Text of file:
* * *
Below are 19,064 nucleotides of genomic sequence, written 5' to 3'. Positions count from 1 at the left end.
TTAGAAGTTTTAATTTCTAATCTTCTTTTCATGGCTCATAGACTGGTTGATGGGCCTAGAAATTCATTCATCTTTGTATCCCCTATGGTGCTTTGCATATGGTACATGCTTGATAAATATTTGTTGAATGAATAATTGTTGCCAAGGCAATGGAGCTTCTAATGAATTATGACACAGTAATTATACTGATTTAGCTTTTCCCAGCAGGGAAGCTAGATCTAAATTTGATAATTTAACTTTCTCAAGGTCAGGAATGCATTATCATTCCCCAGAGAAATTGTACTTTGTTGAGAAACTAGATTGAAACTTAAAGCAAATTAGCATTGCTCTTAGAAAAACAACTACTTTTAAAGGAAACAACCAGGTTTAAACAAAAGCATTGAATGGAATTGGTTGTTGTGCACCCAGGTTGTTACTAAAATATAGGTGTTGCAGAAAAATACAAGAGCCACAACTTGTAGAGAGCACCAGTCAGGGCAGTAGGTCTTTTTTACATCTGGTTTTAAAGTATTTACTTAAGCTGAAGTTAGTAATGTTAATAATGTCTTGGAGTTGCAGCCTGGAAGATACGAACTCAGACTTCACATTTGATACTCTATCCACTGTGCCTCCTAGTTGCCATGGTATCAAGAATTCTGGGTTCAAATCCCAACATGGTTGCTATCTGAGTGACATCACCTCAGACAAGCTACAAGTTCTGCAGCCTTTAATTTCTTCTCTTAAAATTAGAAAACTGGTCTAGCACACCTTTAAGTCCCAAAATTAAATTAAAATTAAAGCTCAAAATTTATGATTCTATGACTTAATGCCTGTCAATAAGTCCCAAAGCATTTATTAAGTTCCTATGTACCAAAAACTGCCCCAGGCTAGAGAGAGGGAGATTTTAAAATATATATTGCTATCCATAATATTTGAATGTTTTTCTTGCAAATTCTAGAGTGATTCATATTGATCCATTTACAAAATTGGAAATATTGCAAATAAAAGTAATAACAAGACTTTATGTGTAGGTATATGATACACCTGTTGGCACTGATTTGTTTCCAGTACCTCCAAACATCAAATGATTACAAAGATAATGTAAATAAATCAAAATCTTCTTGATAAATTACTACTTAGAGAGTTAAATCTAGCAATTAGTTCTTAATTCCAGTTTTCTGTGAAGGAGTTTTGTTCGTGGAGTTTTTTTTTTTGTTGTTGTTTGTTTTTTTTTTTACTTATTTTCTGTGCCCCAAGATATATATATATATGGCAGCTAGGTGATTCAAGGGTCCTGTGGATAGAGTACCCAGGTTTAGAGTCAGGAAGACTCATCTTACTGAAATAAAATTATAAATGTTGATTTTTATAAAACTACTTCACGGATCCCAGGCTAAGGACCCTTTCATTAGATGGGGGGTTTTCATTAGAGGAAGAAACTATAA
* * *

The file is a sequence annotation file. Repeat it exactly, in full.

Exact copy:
Below are 19,064 nucleotides of genomic sequence, written 5' to 3'. Positions count from 1 at the left end.
TTAGAAGTTTTAATTTCTAATCTTCTTTTCATGGCTCATAGACTGGTTGATGGGCCTAGAAATTCATTCATCTTTGTATCCCCTATGGTGCTTTGCATATGGTACATGCTTGATAAATATTTGTTGAATGAATAATTGTTGCCAAGGCAATGGAGCTTCTAATGAATTATGACACAGTAATTATACTGATTTAGCTTTTCCCAGCAGGGAAGCTAGATCTAAATTTGATAATTTAACTTTCTCAAGGTCAGGAATGCATTATCATTCCCCAGAGAAATTGTACTTTGTTGAGAAACTAGATTGAAACTTAAAGCAAATTAGCATTGCTCTTAGAAAAACAACTACTTTTAAAGGAAACAACCAGGTTTAAACAAAAGCATTGAATGGAATTGGTTGTTGTGCACCCAGGTTGTTACTAAAATATAGGTGTTGCAGAAAAATACAAGAGCCACAACTTGTAGAGAGCACCAGTCAGGGCAGTAGGTCTTTTTTACATCTGGTTTTAAAGTATTTACTTAAGCTGAAGTTAGTAATGTTAATAATGTCTTGGAGTTGCAGCCTGGAAGATACGAACTCAGACTTCACATTTGATACTCTATCCACTGTGCCTCCTAGTTGCCATGGTATCAAGAATTCTGGGTTCAAATCCCAACATGGTTGCTATCTGAGTGACATCACCTCAGACAAGCTACAAGTTCTGCAGCCTTTAATTTCTTCTCTTAAAATTAGAAAACTGGTCTAGCACACCTTTAAGTCCCAAAATTAAATTAAAATTAAAGCTCAAAATTTATGATTCTATGACTTAATGCCTGTCAATAAGTCCCAAAGCATTTATTAAGTTCCTATGTACCAAAAACTGCCCCAGGCTAGAGAGAGGGAGATTTTAAAATATATATTGCTATCCATAATATTTGAATGTTTTTCTTGCAAATTCTAGAGTGATTCATATTGATCCATTTACAAAATTGGAAATATTGCAAATAAAAGTAATAACAAGACTTTATGTGTAGGTATATGATACACCTGTTGGCACTGATTTGTTTCCAGTACCTCCAAACATCAAATGATTACAAAGATAATGTAAATAAATCAAAATCTTCTTGATAAATTACTACTTAGAGAGTTAAATCTAGCAATTAGTTCTTAATTCCAGTTTTCTGTGAAGGAGTTTTGTTCGTGGAGTTTTTTTTTTTGTTGTTGTTTGTTTTTTTTTTTACTTATTTTCTGTGCCCCAAGATATATATATATATGGCAGCTAGGTGATTCAAGGGTCCTGTGGATAGAGTACCCAGGTTTAGAGTCAGGAAGACTCATCTTACTGAAATAAAATTATAAATGTTGATTTTTATAAAACTACTTCACGGATCCCAGGCTAAGGACCCTTTCATTAGATGGGGGGTTTTCATTAGAGGAAGAAACTATAA